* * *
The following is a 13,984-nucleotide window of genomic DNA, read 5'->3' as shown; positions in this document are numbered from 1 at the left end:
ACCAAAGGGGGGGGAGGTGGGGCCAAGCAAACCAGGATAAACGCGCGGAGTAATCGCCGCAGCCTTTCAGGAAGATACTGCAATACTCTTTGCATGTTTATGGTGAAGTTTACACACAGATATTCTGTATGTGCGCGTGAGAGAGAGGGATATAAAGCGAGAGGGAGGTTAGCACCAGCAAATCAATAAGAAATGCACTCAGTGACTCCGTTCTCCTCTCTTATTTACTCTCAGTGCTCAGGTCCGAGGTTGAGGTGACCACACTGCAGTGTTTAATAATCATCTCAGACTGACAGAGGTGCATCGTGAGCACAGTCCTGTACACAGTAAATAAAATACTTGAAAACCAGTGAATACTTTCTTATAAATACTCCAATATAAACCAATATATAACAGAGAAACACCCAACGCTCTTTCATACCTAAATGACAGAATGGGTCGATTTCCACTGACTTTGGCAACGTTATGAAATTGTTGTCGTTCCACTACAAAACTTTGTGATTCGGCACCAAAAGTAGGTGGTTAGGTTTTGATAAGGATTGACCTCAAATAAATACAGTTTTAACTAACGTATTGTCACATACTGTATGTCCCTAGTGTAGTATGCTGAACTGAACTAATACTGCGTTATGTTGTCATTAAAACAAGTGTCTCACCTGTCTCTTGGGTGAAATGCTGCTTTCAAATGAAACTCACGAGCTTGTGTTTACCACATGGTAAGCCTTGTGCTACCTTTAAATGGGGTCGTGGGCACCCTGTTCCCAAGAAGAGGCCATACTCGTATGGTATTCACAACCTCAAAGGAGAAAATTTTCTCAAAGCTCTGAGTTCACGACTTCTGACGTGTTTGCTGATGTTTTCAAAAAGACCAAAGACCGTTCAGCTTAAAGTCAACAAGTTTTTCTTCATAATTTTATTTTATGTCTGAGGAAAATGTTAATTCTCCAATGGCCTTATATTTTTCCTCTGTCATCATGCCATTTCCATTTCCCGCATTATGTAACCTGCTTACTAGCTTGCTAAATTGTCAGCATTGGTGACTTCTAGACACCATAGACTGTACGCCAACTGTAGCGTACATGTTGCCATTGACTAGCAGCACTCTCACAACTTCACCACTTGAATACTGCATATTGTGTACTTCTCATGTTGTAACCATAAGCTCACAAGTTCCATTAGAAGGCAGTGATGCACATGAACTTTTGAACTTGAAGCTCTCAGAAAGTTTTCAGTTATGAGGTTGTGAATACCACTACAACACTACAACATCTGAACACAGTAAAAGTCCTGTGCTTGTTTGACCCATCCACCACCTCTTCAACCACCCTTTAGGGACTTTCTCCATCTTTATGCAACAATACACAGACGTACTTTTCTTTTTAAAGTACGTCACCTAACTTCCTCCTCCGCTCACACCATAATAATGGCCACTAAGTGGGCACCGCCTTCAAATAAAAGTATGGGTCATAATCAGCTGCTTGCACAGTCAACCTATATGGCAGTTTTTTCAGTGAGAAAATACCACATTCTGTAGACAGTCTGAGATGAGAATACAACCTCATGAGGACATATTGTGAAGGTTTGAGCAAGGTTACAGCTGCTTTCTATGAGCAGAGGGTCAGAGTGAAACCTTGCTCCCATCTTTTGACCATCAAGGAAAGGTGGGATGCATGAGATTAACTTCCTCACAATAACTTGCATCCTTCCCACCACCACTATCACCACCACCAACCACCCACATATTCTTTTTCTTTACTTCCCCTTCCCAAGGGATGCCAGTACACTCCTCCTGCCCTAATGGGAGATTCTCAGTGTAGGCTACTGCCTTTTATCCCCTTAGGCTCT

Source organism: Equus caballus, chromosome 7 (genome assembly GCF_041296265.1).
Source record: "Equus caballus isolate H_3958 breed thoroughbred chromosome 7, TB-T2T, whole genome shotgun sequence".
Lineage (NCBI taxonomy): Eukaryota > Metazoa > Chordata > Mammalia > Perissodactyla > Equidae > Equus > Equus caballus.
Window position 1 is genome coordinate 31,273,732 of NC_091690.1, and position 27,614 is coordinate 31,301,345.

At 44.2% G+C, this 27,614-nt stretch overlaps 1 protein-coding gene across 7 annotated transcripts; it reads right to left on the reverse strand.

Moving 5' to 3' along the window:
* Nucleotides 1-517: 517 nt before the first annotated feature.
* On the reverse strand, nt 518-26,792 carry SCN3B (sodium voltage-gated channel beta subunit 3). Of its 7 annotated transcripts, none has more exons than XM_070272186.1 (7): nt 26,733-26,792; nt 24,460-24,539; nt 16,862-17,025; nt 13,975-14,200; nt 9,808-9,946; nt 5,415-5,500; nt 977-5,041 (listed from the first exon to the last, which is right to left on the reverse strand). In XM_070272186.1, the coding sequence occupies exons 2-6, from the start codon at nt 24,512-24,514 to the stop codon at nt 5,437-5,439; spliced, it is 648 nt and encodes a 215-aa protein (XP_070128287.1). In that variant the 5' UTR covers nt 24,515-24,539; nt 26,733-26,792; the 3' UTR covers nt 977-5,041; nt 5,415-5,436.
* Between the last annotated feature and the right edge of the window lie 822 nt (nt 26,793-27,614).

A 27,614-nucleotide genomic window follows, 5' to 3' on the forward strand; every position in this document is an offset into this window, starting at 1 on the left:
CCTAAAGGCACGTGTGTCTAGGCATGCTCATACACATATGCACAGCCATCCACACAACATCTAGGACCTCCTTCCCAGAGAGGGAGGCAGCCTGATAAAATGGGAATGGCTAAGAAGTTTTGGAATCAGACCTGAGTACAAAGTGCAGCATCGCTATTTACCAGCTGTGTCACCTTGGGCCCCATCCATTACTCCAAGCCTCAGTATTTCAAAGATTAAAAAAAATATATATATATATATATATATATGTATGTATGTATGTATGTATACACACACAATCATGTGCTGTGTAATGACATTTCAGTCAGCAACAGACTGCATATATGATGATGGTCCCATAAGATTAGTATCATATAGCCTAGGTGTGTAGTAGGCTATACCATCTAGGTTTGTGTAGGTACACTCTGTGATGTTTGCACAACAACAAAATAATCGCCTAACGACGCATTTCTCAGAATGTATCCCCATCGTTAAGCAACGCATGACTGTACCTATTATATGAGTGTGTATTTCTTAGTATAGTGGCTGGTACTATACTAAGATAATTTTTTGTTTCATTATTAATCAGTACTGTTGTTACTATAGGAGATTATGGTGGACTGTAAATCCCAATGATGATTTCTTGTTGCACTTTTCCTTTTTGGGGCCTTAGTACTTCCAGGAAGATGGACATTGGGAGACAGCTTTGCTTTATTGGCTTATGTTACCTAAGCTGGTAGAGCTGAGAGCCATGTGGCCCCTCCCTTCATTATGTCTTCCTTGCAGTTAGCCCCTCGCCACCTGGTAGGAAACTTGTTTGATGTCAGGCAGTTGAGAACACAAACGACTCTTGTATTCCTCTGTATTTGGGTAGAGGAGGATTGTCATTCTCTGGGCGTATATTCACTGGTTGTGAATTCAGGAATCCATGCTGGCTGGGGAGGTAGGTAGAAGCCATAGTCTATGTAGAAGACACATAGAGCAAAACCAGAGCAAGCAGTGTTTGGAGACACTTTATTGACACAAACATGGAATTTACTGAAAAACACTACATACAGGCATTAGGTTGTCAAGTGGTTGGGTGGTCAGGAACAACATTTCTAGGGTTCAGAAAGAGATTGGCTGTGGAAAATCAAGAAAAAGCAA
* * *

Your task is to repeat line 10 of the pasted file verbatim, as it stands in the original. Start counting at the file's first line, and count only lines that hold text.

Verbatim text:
* On the reverse strand, nt 518-26,792 carry SCN3B (sodium voltage-gated channel beta subunit 3). Of its 7 annotated transcripts, none has more exons than XM_070272186.1 (7): nt 26,733-26,792; nt 24,460-24,539; nt 16,862-17,025; nt 13,975-14,200; nt 9,808-9,946; nt 5,415-5,500; nt 977-5,041 (listed from the first exon to the last, which is right to left on the reverse strand). In XM_070272186.1, the coding sequence occupies exons 2-6, from the start codon at nt 24,512-24,514 to the stop codon at nt 5,437-5,439; spliced, it is 648 nt and encodes a 215-aa protein (XP_070128287.1). In that variant the 5' UTR covers nt 24,515-24,539; nt 26,733-26,792; the 3' UTR covers nt 977-5,041; nt 5,415-5,436.